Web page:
I was driving home from a town board meeting last night in the previously-mentioned satellite and CD-free atmosphere when I happened upon a soft rock station that I just knew was featuring Delilah dedications at that time of night and so I waited though the commercials. That's how much I dislike Delilah. Sure enough, piano music soon rose to a crescendo, a chorus of heavenly angels sang "Deeeeeeee-li-lah," and I waited eagerly to hear what atrocity the woman would shell out to her next avid, and undoubtedly emotionally impoverished listener.
The caller, who'd "put Dad in the ground" that very day (mark, my words, if any of you call Delilah on the day you "put me in the ground" there will be hell to pay) and, having a five-week old baby, the poor man was sad, but also felt fortunate that his father had held on, five years past the time doctors had given him, to see his grandson.
Listening to this particular call, I learned that Delilah doesn't know the difference between playing a song to make someone feel better, and playing a song which simply has lyrics that relate to a given situation. Like, you'd never play the song "Breaking up is Hard to Do," by Neil Sedaka for someone who'd just broken up with someone. You'd be subtle and play "No one is to Blame" by Howard Jones.
I waited in the brief, quiet moments just after Delilah said she wanted to play something to honor this man's father and bless his newborn son wondering what soft rock gem this woman could possibly pull from the vaults when the opening notes sounded...and yes, of course, she'd chosen Mike and the Mechanic's ultra-sentimental and tragic "The Living Years," a song that features the troubled relationship between a father and son littered with "crumpled bits of paper" and quarrels "between the present and past." The singer wishes he just could have told his father how much he meant to him in "the living years," but, here's the winner, thinks he just may have caught his father's spirit, post-death, in his "baby's newborn tears."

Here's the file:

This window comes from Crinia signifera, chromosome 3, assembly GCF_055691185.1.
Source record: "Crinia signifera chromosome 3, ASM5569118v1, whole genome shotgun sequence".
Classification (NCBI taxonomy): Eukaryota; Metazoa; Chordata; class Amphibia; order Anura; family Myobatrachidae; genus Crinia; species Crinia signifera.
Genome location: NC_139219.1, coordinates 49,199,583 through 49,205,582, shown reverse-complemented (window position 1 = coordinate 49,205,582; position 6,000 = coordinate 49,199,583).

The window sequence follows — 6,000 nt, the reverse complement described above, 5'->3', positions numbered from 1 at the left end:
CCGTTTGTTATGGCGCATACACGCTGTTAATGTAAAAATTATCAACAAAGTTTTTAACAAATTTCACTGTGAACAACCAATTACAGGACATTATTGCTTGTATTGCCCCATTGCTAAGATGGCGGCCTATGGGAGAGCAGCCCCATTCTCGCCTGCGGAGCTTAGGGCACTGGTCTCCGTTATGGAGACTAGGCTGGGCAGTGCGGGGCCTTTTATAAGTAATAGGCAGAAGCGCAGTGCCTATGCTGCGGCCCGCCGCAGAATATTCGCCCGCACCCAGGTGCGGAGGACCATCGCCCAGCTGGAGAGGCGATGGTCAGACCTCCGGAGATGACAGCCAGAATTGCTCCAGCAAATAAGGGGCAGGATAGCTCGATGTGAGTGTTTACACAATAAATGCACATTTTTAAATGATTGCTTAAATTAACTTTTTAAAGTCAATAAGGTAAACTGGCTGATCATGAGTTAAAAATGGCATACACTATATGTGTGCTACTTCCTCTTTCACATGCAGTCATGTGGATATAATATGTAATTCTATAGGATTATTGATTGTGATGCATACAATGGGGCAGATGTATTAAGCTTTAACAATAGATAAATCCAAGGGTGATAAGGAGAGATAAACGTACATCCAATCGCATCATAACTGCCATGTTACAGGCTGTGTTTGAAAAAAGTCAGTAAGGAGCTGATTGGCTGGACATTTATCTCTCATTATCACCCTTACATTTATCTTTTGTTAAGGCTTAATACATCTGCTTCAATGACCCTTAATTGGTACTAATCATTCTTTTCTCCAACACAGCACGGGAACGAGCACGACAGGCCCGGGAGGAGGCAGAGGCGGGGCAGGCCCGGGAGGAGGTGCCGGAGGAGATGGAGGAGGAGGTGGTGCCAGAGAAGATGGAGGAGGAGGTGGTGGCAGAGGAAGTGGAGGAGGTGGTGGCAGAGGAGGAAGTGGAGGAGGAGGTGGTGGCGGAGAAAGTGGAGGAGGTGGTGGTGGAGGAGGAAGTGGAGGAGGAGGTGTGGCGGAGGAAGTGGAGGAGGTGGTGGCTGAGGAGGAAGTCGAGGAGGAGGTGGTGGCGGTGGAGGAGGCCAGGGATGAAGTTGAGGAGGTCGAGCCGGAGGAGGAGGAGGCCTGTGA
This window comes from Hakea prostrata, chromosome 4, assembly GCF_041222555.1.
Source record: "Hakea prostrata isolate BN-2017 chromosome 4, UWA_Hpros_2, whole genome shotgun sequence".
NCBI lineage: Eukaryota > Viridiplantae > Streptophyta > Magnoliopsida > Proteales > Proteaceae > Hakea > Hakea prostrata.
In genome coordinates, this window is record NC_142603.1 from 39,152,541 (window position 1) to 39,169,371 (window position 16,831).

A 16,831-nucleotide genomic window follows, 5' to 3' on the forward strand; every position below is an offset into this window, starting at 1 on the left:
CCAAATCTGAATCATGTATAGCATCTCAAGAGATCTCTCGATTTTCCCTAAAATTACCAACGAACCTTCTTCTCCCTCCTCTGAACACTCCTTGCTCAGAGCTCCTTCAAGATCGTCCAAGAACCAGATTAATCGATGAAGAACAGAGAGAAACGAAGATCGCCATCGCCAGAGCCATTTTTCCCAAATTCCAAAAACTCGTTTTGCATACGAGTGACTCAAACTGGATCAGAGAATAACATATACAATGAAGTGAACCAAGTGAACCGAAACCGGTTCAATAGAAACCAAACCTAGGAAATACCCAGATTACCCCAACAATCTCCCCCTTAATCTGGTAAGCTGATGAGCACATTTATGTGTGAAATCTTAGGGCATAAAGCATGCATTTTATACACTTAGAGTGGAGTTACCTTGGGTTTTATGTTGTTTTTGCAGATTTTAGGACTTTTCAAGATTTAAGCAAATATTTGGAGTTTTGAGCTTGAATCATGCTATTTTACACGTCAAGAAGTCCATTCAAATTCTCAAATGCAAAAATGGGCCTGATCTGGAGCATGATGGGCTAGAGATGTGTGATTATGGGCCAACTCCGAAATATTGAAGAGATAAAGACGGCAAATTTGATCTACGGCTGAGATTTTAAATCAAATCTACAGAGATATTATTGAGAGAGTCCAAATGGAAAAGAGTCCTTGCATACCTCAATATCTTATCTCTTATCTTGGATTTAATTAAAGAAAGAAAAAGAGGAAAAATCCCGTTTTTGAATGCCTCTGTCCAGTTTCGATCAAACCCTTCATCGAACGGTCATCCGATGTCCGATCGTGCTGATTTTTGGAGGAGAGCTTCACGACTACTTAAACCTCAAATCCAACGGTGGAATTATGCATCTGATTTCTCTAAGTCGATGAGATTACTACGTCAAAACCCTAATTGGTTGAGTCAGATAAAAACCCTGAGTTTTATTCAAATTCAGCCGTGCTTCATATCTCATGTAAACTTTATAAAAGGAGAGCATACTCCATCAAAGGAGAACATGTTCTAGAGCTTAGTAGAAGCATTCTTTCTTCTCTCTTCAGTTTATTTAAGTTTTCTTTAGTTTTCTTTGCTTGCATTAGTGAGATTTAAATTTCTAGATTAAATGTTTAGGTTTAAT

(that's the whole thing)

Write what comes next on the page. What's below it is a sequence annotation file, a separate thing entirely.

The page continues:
I couldn't stop listening so I drove and wondered about the others affected by the radio show. The caller, perhaps writhing on the floor, reduced to a mess of tears, and the radio queen herself, smug in her studio, lecturing the timid crew, "Did you see that? A father's death and a newborn baby in that song. Now that's award-winning programming."